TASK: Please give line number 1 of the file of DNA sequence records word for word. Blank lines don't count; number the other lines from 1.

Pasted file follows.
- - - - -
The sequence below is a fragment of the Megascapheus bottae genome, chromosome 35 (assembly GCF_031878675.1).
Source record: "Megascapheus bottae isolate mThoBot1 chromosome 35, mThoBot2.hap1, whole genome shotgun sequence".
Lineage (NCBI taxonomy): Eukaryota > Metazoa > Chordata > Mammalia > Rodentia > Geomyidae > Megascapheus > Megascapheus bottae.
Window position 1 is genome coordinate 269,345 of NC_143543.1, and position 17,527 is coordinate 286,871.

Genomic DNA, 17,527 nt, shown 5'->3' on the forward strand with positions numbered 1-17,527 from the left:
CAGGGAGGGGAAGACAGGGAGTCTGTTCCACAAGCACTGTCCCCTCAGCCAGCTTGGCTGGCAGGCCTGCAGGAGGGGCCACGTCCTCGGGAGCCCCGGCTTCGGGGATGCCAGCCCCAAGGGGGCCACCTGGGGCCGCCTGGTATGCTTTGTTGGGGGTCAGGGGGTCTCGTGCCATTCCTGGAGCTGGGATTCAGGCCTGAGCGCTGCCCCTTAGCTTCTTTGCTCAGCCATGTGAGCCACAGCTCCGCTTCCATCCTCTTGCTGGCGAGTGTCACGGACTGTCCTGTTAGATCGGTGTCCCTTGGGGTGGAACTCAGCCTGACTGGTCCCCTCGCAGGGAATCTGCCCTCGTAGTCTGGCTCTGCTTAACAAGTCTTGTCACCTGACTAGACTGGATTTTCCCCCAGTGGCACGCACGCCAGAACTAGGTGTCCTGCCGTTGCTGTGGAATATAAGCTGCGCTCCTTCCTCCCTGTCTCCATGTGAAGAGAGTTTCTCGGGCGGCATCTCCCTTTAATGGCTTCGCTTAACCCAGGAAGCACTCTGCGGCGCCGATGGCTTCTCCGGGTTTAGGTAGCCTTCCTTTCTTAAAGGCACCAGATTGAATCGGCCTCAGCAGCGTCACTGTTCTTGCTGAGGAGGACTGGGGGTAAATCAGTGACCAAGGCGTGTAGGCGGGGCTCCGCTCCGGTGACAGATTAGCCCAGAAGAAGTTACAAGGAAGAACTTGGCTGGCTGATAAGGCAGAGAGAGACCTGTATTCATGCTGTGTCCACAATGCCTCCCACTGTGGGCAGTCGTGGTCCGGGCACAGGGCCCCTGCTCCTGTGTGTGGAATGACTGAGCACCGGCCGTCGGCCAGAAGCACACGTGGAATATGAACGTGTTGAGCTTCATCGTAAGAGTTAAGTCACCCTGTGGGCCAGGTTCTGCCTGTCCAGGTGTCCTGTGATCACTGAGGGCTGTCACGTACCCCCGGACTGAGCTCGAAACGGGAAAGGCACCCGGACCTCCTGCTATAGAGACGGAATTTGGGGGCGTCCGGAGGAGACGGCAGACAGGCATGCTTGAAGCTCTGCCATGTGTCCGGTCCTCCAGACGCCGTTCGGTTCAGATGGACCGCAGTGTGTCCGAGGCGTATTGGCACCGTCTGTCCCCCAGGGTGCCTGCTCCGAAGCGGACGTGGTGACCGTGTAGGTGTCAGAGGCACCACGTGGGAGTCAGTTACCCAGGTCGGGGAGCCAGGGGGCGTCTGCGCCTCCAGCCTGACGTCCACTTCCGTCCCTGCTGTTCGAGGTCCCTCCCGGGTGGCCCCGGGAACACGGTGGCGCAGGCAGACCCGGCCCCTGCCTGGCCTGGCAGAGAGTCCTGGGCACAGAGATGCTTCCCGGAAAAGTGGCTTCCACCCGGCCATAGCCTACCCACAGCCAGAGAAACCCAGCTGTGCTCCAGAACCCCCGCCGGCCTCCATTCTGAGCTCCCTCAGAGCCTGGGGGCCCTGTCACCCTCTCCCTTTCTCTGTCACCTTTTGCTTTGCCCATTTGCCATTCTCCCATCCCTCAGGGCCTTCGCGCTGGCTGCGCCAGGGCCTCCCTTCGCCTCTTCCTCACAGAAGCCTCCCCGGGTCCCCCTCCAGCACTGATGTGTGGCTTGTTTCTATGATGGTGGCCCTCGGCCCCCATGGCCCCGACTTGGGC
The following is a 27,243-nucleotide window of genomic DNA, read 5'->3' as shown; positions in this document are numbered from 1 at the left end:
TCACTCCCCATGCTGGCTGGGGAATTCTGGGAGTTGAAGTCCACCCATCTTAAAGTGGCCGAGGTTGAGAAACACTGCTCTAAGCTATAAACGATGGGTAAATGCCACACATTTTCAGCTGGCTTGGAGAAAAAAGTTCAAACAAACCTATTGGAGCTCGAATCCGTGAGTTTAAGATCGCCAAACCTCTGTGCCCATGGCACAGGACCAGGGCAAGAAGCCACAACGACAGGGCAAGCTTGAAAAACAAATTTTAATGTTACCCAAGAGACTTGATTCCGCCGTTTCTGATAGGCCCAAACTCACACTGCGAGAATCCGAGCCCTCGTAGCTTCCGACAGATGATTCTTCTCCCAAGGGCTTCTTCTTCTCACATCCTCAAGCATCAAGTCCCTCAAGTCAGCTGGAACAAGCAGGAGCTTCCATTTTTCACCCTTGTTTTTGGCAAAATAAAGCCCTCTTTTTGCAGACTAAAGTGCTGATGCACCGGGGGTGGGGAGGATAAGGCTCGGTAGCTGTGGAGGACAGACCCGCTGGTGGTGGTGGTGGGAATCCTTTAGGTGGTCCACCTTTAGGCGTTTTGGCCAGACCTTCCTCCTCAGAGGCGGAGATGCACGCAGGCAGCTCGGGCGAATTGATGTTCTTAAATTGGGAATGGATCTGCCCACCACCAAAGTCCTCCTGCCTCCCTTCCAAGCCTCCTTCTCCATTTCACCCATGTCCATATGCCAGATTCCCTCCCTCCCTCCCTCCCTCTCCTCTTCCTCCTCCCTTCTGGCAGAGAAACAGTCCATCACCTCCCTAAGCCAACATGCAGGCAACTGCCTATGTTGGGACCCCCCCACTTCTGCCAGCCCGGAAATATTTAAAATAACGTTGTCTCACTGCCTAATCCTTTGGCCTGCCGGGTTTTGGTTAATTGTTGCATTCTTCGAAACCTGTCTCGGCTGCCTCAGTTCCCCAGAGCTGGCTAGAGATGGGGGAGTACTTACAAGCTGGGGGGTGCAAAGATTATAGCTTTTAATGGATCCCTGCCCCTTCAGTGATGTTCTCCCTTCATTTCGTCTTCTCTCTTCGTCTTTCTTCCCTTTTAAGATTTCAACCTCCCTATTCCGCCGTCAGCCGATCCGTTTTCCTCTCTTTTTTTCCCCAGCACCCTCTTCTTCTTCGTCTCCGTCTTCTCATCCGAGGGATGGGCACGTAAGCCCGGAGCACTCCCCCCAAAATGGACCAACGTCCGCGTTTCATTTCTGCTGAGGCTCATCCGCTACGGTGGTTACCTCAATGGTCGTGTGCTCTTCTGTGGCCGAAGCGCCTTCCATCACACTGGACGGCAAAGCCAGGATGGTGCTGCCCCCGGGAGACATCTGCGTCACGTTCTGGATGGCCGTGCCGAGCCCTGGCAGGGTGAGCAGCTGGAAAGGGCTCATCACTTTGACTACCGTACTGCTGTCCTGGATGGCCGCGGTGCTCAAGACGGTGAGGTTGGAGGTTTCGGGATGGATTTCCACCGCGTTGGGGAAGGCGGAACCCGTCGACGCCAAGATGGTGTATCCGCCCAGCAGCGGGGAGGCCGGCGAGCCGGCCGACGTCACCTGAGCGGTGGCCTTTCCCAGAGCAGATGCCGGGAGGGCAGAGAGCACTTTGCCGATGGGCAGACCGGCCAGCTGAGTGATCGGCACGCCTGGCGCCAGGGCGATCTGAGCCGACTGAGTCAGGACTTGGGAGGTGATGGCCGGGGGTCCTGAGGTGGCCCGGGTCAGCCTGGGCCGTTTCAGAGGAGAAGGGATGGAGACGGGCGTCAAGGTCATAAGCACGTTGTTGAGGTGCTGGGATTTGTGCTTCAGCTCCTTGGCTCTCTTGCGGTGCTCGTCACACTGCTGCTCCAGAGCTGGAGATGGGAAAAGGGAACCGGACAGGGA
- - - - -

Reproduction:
The sequence below is a fragment of the Megascapheus bottae genome, chromosome 35 (assembly GCF_031878675.1).